LINDA DERSCHANG: It was 1987. Everyone was wearing Dr. Marten’s and Converse sneakers. At that time a lot of girls were wearing knee-length cut-off jeans, often with tights and boots. And, babydoll dresses. I sold a million baby doll dresses [at my store]. There were a lot of striped tights. Girls and guys were both wearing plaid shirts and jackets in either wool or flannel, often with thrift store t-shirts. All of the clothing people were wearing just seemed very understated – except I suppose everyone looked a bit scruffy in a really good way. Guys weren’t going out and buying a “look” because it was fashionable; it seemed like most of the clothing was the same stuff they grew up wearing. It wasn’t super punk rock, and it wasn’t the glam rock look that was happening in Los Angeles, either. The style was different for women. They were doing more by mixing thrift store finds with vintage and new clothing.

DONNELLY: Was there any relationship yet between these looks, and what you’d see in mainstream fashion magazines?

DERSCHANG: No, but I don’t know if similar looks might have been found within similar music scenes, in New York for example, or San Francisco, or Chicago . I don’t really know. Its very likely that they were. But, because Seattle was having this moment with music it became the “Seattle look.”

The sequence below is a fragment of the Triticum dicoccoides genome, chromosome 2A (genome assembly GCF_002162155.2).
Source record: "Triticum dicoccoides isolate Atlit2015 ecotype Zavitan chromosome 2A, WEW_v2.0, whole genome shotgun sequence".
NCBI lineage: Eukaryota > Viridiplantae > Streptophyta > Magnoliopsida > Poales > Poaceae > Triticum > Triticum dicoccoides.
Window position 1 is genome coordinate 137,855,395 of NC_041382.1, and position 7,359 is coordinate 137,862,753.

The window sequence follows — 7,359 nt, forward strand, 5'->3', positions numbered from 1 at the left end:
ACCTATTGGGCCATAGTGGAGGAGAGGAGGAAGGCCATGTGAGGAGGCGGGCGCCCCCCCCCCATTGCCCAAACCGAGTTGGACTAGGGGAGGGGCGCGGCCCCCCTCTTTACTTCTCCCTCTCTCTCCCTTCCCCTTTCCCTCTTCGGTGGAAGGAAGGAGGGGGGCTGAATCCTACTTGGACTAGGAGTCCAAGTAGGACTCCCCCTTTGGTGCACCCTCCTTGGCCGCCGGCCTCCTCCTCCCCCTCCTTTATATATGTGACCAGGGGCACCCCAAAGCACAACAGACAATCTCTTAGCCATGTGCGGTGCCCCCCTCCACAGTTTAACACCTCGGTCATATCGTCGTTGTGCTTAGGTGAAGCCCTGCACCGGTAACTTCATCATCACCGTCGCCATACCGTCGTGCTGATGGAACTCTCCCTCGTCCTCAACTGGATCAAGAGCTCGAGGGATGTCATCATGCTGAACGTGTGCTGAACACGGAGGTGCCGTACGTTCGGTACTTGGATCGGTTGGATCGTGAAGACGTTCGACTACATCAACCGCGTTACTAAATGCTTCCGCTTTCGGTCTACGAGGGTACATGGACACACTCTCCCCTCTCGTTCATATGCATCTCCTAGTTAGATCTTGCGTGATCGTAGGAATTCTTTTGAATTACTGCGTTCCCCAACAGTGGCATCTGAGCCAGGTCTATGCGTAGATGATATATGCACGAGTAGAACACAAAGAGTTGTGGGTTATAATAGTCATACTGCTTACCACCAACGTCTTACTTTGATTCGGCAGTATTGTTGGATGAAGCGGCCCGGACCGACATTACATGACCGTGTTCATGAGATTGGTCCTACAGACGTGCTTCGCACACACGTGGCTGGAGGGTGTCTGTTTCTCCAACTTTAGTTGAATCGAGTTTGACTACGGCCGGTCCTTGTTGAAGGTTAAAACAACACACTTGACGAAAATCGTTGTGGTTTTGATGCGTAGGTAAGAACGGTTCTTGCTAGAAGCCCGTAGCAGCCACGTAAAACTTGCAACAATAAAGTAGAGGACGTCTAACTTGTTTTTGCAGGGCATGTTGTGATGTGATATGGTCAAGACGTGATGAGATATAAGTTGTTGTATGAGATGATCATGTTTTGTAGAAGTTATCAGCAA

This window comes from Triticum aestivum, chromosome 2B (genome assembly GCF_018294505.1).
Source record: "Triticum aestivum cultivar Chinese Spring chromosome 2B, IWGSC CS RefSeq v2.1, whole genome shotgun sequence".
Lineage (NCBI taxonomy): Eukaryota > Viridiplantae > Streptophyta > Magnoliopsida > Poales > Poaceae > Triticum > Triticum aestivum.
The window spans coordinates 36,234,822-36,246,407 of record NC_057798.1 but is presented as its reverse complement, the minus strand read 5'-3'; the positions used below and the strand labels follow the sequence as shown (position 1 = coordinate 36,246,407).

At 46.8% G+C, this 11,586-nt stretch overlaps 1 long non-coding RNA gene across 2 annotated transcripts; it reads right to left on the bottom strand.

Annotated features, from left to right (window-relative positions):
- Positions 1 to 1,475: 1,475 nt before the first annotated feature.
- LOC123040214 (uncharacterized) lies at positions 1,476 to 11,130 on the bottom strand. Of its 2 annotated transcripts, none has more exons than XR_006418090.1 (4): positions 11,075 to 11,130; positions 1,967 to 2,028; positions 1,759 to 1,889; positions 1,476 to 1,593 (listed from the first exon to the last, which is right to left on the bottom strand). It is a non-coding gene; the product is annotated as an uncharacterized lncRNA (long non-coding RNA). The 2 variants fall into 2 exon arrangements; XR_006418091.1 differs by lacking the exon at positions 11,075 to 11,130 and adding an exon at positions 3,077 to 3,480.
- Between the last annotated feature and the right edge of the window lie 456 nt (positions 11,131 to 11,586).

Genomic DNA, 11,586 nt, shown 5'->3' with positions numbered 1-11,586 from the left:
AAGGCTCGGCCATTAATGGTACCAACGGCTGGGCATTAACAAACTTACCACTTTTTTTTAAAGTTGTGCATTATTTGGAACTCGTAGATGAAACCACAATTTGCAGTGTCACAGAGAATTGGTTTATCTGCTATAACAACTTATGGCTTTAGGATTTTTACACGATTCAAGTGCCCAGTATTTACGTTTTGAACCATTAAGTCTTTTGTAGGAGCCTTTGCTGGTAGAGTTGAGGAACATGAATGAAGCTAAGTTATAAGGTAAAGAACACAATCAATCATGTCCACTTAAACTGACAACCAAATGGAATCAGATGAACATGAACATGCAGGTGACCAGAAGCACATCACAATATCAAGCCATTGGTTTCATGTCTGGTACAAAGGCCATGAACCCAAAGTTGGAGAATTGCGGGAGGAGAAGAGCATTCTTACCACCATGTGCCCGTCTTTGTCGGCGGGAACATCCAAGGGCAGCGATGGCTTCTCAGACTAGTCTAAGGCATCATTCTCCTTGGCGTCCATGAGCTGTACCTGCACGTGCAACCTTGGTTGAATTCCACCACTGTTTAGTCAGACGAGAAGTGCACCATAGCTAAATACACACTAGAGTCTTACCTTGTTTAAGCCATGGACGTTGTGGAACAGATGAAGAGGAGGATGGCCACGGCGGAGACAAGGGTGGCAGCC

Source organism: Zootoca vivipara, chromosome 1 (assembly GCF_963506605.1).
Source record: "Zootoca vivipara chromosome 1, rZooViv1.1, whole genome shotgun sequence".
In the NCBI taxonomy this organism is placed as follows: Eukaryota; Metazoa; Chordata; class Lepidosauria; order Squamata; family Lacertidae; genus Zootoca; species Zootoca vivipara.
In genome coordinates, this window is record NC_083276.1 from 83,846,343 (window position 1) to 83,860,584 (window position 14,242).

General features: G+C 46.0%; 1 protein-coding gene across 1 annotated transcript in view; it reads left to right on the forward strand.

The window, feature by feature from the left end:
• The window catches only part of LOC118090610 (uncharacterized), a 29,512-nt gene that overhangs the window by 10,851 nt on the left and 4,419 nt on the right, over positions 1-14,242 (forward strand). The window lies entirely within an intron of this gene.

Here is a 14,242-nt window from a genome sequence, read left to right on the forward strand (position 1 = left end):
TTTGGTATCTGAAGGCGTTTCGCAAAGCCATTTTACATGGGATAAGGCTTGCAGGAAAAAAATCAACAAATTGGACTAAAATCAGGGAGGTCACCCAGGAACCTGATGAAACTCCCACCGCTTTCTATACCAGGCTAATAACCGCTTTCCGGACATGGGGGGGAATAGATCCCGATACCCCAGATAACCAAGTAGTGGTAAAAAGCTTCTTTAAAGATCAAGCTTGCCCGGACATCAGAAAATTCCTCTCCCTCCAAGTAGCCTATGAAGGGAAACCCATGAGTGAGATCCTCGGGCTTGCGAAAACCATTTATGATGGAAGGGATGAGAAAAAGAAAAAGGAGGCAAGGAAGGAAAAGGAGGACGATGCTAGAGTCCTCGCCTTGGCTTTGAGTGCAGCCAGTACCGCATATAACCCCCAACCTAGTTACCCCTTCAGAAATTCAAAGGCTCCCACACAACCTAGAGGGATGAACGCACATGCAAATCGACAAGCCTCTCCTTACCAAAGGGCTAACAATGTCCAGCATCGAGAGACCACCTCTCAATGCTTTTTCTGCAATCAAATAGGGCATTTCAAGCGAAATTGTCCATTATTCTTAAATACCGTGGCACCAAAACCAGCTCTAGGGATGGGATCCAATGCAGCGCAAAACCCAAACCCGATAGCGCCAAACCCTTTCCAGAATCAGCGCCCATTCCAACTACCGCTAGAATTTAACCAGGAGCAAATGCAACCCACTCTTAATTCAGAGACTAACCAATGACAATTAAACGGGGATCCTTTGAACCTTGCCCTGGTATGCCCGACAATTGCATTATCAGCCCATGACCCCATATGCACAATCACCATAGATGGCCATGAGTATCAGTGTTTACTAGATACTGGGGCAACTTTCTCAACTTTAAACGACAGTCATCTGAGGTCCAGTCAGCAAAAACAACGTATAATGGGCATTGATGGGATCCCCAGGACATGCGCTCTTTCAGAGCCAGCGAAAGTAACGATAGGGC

DONNELLY: Was there a turning point when you started seeing these looks coming into the mainstream?

DERSCHANG:  I remember the grunge collection for Perry Ellis and Marc Jacobs getting in trouble– well, he lost his job over it, right? I remember thinking that was really weird – both that he created a look around the Seattle look and that he was fired! But, I loooved the Vogue story Jonathan [Poneman] wrote, “Grunge and Glory,” that had a bunch of those Perry Ellis pieces in it.

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DONNELLY: When do you remember people starting to call it “Grunge?”

DERSCHANG: I don’t really remember hearing that until 1992 or 1993. When I was going out in 1989 to see Mudhoney or Tad, I certainly didn’t say I was going to see a “Grunge” band. We’d just describe it as “heavy,” “dirgy.”

DONNELLY: Nirvana are credited with popularizing Grunge nationally, but could you feel them having an influence in Seattle where it essentially existed already?